British Prime Minister Theresa May recently signed off on a new immigration system that will go into effect after Brexit, where immigrants will be evaluated by skill and wealth. While there is a strong push for limiting immigrants in the country, their value to the country is not insignificant.
The pace of global immigration has accelerated since the 18th century. Manning distinguishes three major types of immigration as labour, refugee and urbanization. This phenomenon began in the Industrialization period in Britain and spread to rest of the world and continues to this day in many areas.
The Home Office (HO) is a ministerial department responsible for immigration, security and law and order. The Office for National Statistics puts the estimated net migration to the UK for the year ending June 2016 at 650,000. Whilst immigration from the EU was the highest on record, immigration from non-EU countries was largely similar to the previous years. This is, however, is related to illegal immigrants in the region. It is hard to determine the number of illegal immigrants in the region. In 2007, the London School of Economics produced a report estimating the number of ‘irregular’ migrants at 533,000.
As negotiations continue, Prime Minister Theresa May has prioritized immigration policies, with a strong commitment to reducing unrestrained migration from the EU. Prime Minister May has unveiled a plan to structure UK’s immigration system into tiers, ranking skills and wealth.
The British government’s Migration Advisory Committee (MAC), a group of independent experts provided research and expertise to advocate for an immigration system based on skill. Using this information, the government has been motivated to restructure the existing system and prioritize skill and wealth. Under the new system, the cap on Tier 2 high-skilled workers could be removed and the professions included in it could be expanded.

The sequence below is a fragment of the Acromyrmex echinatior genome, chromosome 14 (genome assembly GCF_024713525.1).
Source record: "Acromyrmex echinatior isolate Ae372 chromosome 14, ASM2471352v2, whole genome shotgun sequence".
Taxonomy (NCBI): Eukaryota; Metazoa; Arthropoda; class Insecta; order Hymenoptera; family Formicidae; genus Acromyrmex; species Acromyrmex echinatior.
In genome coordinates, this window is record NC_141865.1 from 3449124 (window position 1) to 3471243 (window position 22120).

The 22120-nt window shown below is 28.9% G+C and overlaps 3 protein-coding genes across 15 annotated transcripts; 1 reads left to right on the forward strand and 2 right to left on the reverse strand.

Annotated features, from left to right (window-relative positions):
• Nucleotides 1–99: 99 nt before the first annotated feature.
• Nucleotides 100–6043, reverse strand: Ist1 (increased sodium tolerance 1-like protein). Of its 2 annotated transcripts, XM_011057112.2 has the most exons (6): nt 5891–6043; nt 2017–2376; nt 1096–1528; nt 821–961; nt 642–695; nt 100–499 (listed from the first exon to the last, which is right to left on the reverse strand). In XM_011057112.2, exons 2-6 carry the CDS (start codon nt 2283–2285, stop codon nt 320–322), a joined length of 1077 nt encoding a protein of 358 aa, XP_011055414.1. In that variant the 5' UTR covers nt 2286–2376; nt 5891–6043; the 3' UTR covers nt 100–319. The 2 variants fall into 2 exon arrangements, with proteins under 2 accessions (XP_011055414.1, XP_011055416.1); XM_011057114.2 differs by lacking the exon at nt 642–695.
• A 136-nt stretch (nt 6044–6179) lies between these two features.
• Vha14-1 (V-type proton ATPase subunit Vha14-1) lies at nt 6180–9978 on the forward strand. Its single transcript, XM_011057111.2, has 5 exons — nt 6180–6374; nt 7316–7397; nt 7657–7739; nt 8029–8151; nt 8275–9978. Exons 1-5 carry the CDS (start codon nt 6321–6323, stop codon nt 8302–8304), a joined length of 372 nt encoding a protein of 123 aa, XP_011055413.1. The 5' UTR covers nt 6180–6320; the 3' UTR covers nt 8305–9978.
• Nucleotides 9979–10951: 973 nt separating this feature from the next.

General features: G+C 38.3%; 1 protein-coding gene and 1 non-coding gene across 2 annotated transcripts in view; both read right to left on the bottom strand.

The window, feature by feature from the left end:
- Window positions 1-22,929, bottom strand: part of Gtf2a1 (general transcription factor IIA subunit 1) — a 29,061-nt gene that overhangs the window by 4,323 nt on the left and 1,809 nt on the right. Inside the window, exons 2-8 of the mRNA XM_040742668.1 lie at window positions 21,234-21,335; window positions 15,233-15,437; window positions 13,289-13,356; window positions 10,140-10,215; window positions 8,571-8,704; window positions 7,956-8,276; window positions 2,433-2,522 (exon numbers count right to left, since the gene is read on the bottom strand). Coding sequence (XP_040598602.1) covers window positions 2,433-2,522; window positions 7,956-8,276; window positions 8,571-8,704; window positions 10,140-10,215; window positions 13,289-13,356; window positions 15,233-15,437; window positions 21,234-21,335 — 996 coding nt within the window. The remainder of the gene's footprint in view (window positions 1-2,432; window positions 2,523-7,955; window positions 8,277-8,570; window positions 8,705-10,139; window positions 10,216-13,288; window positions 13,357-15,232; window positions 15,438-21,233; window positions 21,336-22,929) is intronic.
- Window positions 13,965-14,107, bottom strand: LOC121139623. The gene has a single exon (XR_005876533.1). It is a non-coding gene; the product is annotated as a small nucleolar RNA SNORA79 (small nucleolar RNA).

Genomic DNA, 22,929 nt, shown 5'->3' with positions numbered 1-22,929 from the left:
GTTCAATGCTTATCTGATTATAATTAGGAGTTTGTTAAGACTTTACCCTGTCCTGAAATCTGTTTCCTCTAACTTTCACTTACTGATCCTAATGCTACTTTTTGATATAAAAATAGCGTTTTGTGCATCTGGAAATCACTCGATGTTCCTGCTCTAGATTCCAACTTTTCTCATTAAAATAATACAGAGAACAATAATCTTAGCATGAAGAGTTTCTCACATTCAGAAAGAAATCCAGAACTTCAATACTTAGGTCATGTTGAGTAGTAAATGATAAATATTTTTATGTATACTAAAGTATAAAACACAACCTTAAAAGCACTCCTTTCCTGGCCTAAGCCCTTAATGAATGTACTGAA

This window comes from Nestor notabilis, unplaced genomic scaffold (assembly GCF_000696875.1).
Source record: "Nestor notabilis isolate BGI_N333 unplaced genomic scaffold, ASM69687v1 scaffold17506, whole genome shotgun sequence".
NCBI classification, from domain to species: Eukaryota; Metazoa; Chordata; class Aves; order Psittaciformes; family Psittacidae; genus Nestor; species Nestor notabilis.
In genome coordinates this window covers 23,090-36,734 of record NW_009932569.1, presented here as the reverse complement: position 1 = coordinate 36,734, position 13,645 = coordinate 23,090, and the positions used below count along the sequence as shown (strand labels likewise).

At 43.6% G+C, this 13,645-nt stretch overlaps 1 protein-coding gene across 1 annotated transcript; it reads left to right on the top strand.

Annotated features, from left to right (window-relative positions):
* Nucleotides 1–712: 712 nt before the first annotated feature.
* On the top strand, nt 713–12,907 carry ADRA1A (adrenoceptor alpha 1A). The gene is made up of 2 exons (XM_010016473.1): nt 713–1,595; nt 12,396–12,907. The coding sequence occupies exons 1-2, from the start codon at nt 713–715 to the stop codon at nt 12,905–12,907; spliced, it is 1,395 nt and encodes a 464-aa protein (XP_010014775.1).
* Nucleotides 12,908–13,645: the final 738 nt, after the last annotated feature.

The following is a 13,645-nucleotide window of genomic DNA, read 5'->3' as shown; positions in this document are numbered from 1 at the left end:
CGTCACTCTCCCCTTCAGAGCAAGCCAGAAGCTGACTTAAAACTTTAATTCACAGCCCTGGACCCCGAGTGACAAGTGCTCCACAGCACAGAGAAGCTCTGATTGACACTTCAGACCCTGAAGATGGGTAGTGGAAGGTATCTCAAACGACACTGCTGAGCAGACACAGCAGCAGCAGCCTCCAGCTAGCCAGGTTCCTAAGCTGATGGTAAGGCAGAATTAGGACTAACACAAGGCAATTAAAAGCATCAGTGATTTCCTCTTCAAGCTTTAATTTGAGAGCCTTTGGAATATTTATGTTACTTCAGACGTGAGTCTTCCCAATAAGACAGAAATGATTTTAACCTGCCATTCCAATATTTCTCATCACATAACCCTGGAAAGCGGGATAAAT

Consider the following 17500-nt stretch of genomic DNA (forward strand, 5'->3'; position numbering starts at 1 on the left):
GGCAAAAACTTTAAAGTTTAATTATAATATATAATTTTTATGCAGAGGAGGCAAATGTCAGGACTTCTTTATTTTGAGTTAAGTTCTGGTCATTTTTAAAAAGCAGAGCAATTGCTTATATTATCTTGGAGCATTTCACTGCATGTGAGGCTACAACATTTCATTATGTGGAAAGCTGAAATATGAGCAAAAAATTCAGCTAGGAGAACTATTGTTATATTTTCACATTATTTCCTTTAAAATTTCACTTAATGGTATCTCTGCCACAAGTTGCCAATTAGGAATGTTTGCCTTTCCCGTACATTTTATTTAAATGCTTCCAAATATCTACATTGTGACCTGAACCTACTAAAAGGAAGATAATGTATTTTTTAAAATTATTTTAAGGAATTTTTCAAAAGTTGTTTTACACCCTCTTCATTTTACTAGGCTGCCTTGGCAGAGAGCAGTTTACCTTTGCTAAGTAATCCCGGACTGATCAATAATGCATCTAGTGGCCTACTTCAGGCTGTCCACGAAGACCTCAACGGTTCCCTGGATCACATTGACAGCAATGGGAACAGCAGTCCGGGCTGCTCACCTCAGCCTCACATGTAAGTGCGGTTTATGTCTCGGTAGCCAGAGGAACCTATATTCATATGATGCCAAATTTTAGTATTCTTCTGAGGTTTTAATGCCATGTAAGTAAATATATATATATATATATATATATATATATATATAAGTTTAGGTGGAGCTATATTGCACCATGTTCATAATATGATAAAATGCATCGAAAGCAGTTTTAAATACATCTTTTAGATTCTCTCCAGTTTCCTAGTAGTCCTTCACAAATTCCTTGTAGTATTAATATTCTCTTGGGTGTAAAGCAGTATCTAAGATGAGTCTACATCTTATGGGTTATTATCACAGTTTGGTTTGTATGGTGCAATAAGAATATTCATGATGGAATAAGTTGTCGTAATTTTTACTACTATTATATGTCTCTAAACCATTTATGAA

The MAC report also advocated for the new system to not have a low-skilled visa option. However, this aspect was not incorporated as business owners sounded the alarm about the large pool of seasonal jobs that would go vacant if the low-skill visa was eliminated. Prime Minister May has backed a plan for the immigration system that emphasizes skill in the ranking but also creates an option for seasonal low-skill visas.
MAC’s report has also shown that immigrants contribute more to the British economy than their native counterparts do. Britain has an ageing population, which could benefit from the influx of young immigrants.
Part of the change in the immigration system is meant to curb the high rate of immigration from other EU countries. However, the MAC report shows that the EU workers are more skilled than the British workers, meaning that the new skill-based immigration system is unlikely to have the intended effect. In addition, Britons are more likely to take more in benefits than they pay in taxes, making them less economically favourable than immigrants. This also takes away from the argument that immigrants are a significant drain on public resources.
Finally, as immigration increases, there is more likely to be an increase in the number of jobs as well. Hence, migrants are not necessarily replacing British workers; rather they are competing for new jobs in the UK market.
Our assessment is that the UK’s reforms to the immigration system are unlikely to have the full extent of the desired effect. We feel that switching to a skills-based system will not address all the challenges faced by the UK economy. In addition, it could result in a system like the American one, where evaluating immigrants for skills alone does not adequately limit the influx of immigrants. Finally, we feel that the MAC report fails to account for the underlying public sentiment. While immigrants might have a positive impact on the British economy, they also benefit significantly, thereby making the British workers less receptive to the changes they bring.